How the gender pay gap is reported

The gender pay gap is the difference between the average hourly earnings of men and women. Organisations have to provide this figure as a mean and a median difference. The mean is calculated when you add up the wages of all employees and divide the figure by the number of employees. The median is the figure that falls in the middle of a range when everyone’s wages are lined up from smallest to largest. The median is a typically a more representative figure as the mean can be skewed by a handful of highly paid employees, and is therefore used throughout this blog.

Caveats

  • Data is sourced from freelance data scientist David Kane and based on the government Gender Pay Gap service
  • Charity numbers are based on data from findthatcharity
  • Organisation type is determined by matching based on company numbers. This matching could be wrong in individual cases:
    • Charities sometimes have incorrect/missing company numbers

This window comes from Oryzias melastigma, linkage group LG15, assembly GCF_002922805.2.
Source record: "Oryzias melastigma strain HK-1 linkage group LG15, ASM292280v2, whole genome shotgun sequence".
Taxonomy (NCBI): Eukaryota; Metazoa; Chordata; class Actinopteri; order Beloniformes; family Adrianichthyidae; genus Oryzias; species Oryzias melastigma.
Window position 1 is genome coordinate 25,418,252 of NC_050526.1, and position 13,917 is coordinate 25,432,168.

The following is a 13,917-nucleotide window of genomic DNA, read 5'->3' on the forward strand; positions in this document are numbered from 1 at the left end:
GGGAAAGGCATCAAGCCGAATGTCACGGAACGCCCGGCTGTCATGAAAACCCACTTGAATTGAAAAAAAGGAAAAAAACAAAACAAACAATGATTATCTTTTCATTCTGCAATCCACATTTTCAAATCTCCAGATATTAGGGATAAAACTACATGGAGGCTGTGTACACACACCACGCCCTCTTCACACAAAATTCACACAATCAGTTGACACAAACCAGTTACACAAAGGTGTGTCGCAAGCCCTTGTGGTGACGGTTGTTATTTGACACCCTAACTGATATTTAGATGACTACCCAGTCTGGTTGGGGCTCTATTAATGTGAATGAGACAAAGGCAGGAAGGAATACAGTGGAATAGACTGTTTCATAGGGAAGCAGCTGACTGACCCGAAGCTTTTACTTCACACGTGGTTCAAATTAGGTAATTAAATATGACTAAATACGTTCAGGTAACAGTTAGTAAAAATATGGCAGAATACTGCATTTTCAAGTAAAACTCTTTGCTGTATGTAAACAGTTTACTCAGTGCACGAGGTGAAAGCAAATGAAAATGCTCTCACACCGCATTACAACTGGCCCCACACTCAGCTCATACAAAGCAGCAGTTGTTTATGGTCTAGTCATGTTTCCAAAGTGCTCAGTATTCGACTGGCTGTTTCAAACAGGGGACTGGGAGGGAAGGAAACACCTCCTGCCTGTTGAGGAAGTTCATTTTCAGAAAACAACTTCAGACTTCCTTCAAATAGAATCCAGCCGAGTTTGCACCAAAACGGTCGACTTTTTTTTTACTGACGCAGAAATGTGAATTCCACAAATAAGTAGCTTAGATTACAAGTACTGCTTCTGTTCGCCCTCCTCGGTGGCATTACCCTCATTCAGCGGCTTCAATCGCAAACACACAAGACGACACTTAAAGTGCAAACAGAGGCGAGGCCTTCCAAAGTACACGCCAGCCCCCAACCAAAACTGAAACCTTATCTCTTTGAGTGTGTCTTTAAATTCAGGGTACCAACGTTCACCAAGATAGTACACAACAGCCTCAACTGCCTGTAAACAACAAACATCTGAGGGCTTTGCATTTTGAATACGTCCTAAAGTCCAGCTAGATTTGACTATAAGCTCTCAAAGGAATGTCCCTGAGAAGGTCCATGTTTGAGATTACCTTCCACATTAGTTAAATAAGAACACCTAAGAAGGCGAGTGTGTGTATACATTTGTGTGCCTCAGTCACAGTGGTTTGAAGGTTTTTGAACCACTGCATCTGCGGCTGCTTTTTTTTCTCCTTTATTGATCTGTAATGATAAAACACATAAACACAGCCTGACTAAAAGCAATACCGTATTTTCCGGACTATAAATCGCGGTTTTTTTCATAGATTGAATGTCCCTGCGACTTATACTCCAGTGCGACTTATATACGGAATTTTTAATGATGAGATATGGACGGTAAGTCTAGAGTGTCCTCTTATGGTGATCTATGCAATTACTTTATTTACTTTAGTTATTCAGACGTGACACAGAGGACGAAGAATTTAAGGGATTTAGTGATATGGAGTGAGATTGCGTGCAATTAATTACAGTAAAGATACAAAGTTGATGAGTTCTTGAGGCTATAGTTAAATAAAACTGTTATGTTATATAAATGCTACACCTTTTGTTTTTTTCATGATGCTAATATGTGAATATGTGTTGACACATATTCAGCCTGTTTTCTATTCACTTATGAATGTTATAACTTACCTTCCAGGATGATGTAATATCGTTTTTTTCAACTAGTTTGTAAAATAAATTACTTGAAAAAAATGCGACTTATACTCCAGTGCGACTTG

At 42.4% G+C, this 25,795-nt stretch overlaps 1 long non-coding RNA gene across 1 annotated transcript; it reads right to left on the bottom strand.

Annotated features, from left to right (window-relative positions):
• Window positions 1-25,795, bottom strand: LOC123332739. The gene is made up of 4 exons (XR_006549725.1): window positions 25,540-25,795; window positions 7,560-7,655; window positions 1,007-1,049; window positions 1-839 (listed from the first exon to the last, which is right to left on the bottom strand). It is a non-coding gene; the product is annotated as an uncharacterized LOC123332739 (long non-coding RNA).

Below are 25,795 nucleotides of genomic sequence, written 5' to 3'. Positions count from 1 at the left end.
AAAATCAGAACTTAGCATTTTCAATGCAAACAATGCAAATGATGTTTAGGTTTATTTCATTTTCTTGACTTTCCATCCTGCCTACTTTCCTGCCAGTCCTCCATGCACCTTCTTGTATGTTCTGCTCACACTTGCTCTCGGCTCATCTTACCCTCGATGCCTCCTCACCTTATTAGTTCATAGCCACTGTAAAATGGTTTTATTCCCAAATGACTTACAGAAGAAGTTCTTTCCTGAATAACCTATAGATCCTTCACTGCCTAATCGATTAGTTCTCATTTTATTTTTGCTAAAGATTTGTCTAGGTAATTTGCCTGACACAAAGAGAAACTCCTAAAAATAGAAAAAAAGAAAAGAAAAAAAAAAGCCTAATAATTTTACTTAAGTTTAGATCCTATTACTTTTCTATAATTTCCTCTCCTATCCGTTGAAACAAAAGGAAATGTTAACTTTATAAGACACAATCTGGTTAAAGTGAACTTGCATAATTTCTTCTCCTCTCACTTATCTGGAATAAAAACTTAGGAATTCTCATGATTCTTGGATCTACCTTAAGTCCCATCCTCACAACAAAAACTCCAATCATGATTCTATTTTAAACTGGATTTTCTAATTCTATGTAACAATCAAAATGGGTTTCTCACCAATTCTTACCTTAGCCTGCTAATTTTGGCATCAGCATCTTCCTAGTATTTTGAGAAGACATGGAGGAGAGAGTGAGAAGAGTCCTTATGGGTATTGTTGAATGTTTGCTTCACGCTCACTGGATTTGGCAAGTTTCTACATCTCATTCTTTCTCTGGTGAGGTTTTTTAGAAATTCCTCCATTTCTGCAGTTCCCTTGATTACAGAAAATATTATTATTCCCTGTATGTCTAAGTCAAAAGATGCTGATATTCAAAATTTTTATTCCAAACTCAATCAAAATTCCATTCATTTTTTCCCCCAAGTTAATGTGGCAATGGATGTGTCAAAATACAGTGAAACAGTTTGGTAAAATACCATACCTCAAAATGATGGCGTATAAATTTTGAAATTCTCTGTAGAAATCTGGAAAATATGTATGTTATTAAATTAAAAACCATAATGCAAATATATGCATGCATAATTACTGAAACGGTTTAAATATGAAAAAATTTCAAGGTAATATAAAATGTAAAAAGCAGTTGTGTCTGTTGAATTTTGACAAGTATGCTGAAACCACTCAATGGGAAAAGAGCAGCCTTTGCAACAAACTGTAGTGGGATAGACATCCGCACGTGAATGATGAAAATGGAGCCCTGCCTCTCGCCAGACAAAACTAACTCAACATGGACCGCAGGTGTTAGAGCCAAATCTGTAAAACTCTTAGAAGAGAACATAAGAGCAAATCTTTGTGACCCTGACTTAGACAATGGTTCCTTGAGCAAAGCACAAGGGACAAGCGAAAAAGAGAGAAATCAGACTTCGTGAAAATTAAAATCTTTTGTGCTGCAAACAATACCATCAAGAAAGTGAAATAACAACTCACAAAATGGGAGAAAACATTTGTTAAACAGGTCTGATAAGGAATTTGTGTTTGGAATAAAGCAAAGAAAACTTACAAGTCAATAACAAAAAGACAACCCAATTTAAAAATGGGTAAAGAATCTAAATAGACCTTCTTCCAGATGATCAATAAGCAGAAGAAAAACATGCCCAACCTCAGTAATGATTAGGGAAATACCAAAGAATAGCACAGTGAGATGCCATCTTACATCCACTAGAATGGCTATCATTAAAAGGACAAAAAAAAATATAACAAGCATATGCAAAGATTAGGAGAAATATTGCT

• Company numbers can have odd formatting
    • Public sector organisations are assumed based on those organisations without a company number which might be incorrect
  • General charities classifications are based on the general charities definition used in the UK Civil Society Almanac
  • The data may be incomplete and some organisations still missing

 


[1] Data was downloaded on 8 April 2019

 

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Lisa Hornung Lisa Hornung is a data and research manager in the research team at NCVO. She leads on the data collection, analysis and communication of the UK Civil Society Almanac. More widely, she helps to ensure that NCVO remains at the forefront of voluntary sector data collection and analysis.